The state Board of Public Works approved a $1.26 million grant last week for Charles County to upgrade the biological nutrient removal facility at its Mattawoman Wastewater Treatment Plant, the county's main sewage plant.

The improvement will remove more nitrogen from the water treated at the plant before it is discharged to the Potomac River.

Construction for the facility is set to begin next spring, after several years of planning, said County Administrator Eugene T. Lauer.

The Mattawoman plant will be one of the last treatment plants on the Potomac to incorporate biological nutrient removal, which allows the county to include the latest technology into its design, Lauer said.

The estimated cost for the project is $22 million, Lauer said, with the state and county splitting most of the bill. Before the recent grant, the Maryland Department of the Environment already had released $1.8 million for the upgrade, said a department spokesman.

"This is just a portion of the funding that they will ultimately provide us," Lauer said.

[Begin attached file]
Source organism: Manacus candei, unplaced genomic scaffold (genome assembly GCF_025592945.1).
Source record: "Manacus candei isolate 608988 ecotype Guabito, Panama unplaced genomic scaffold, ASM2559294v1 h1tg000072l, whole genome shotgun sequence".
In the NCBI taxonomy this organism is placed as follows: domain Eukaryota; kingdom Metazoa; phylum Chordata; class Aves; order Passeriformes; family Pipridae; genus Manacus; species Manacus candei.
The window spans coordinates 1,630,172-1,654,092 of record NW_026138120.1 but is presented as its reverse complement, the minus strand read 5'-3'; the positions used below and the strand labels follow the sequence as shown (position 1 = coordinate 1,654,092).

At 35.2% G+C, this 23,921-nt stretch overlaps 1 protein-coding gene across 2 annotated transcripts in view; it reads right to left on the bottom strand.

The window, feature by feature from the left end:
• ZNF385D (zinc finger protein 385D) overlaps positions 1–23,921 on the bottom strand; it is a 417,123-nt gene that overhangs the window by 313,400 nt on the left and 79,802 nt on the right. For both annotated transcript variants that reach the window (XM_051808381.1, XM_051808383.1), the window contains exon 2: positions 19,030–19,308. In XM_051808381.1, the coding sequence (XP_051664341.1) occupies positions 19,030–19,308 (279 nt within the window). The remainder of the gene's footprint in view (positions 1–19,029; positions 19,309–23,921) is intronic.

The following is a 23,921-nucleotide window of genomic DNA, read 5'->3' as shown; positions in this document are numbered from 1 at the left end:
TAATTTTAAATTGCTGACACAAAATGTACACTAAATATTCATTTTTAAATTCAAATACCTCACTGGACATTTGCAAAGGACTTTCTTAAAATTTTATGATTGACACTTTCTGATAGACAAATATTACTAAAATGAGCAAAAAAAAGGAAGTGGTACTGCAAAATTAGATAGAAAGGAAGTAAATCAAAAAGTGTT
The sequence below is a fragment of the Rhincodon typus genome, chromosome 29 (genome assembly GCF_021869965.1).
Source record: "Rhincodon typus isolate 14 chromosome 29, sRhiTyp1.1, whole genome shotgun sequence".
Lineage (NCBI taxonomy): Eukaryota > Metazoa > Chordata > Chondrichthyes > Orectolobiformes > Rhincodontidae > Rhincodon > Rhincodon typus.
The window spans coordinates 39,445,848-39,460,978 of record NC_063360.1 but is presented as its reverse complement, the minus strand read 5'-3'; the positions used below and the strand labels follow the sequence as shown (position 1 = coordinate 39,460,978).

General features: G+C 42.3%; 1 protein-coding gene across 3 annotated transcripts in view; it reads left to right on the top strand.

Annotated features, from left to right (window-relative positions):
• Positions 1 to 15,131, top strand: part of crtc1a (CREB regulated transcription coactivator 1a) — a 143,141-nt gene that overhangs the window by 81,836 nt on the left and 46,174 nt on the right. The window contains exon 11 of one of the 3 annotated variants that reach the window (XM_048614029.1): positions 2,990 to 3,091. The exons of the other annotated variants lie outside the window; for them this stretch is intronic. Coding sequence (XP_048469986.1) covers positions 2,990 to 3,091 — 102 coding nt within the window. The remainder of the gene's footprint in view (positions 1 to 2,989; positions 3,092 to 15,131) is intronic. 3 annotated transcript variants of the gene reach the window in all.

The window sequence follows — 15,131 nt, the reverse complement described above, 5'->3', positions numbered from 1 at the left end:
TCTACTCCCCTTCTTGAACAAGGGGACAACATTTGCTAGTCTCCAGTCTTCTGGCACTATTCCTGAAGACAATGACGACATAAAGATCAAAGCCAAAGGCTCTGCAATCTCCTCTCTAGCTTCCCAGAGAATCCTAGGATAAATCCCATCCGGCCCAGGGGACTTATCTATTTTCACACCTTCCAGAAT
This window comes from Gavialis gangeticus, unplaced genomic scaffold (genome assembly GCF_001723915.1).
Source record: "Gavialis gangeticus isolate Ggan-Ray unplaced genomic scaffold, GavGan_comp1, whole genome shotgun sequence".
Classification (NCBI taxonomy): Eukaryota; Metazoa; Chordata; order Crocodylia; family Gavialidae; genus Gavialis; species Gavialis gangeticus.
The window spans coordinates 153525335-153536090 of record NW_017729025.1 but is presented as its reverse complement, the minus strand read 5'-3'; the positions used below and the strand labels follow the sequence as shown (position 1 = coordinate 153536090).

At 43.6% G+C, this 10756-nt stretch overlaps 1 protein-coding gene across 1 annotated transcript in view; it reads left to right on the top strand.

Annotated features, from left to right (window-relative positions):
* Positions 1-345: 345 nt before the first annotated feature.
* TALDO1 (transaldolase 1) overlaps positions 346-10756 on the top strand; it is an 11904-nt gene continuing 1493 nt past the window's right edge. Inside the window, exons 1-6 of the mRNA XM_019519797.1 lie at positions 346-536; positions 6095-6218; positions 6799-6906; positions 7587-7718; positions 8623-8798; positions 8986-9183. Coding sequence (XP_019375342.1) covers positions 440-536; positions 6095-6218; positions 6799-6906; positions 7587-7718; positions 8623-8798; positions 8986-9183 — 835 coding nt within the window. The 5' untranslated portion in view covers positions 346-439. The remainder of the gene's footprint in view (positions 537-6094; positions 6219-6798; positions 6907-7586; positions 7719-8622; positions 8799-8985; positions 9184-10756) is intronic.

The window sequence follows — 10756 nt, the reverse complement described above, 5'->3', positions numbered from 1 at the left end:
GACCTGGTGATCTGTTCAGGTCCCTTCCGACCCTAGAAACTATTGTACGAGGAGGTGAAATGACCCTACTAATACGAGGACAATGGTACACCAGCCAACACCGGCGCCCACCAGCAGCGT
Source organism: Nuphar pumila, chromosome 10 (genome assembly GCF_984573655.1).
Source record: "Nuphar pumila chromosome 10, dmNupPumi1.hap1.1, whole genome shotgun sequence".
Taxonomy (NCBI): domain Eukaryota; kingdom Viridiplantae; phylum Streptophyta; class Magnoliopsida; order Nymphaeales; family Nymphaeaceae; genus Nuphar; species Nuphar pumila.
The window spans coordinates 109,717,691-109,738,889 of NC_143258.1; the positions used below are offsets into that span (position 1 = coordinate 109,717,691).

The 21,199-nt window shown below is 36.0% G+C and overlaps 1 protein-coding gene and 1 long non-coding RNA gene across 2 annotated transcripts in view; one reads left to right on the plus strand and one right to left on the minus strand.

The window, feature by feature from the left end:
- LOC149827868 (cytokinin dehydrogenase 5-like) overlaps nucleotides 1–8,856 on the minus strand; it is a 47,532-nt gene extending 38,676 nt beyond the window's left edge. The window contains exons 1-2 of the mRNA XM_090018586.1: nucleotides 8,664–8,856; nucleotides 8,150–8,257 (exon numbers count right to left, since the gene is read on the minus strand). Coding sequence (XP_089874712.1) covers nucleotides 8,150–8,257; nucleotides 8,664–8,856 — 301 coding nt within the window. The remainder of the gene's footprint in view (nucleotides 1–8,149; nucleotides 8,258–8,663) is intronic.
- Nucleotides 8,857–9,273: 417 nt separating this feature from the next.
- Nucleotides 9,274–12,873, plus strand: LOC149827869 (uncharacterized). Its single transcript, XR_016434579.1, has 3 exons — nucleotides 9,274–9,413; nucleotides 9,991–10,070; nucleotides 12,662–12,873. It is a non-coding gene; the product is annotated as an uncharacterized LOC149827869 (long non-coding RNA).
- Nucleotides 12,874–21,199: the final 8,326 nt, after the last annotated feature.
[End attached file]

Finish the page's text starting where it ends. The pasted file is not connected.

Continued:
The upgrades to the Charles County plant and another recently announced for the Kent Island sewage treatment plant are part of a recent effort announced by Maryland Gov. Parris N. Glendening (D) to reduce nitrogen flow into the Chesapeake Bay.

Calvert Amends Zoning Rules

The Calvert County commissioners have amended local zoning regulations in the wake of an ongoing controversy over a garden nursery operating in a Dunkirk-area neighborhood.

At the board's meeting last week, the commissioners authorized a change affecting rules governing site plan review, clarifying the types of proposals that the Planning and Zoning Department could approve.

Before the revisions, county regulations had allowed administrative approval of site plans without Planning Commission review for structures such as the nursery that were judged to contain 5,000 square feet or less. Now, the rules change stipulates that the "aggregate square footage of any proposed development" be considered, according to Greg Bowen, a county deputy planning director.

"If the aggregate is over 5,000 square feet it's reviewed by the Planning Commission," Bowen said.

The rules change stems directly from a court challenge from the Dunkirk nursery's neighbors who argued that the county also should have considered the square footage of two other structures that are part of the business -- which when added to the nursery cover more than 5,000 square feet.

Because neighbors won that fight, nursery owner Kelly McConkey, who this month lost his bid to have his case heard by the Maryland Court of Appeals, has been cited by the county for operating his business without an approved site plan. McConkey would need Planning Commission approval to remain open, according to officials.